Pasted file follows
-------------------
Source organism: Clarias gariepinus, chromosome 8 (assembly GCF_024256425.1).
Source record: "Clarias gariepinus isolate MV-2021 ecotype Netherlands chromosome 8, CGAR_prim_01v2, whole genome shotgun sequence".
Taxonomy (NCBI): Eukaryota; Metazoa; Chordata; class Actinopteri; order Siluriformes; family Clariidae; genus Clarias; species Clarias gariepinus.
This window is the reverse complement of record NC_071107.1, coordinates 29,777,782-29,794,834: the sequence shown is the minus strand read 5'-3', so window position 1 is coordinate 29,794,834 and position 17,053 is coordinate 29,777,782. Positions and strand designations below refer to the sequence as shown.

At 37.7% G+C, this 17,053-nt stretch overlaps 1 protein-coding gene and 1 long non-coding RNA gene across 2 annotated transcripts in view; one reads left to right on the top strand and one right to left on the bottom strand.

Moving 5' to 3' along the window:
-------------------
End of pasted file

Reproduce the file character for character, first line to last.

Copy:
Source organism: Clarias gariepinus, chromosome 8 (assembly GCF_024256425.1).
Source record: "Clarias gariepinus isolate MV-2021 ecotype Netherlands chromosome 8, CGAR_prim_01v2, whole genome shotgun sequence".
Taxonomy (NCBI): Eukaryota; Metazoa; Chordata; class Actinopteri; order Siluriformes; family Clariidae; genus Clarias; species Clarias gariepinus.
This window is the reverse complement of record NC_071107.1, coordinates 29,777,782-29,794,834: the sequence shown is the minus strand read 5'-3', so window position 1 is coordinate 29,794,834 and position 17,053 is coordinate 29,777,782. Positions and strand designations below refer to the sequence as shown.

At 37.7% G+C, this 17,053-nt stretch overlaps 1 protein-coding gene and 1 long non-coding RNA gene across 2 annotated transcripts in view; one reads left to right on the top strand and one right to left on the bottom strand.

Moving 5' to 3' along the window: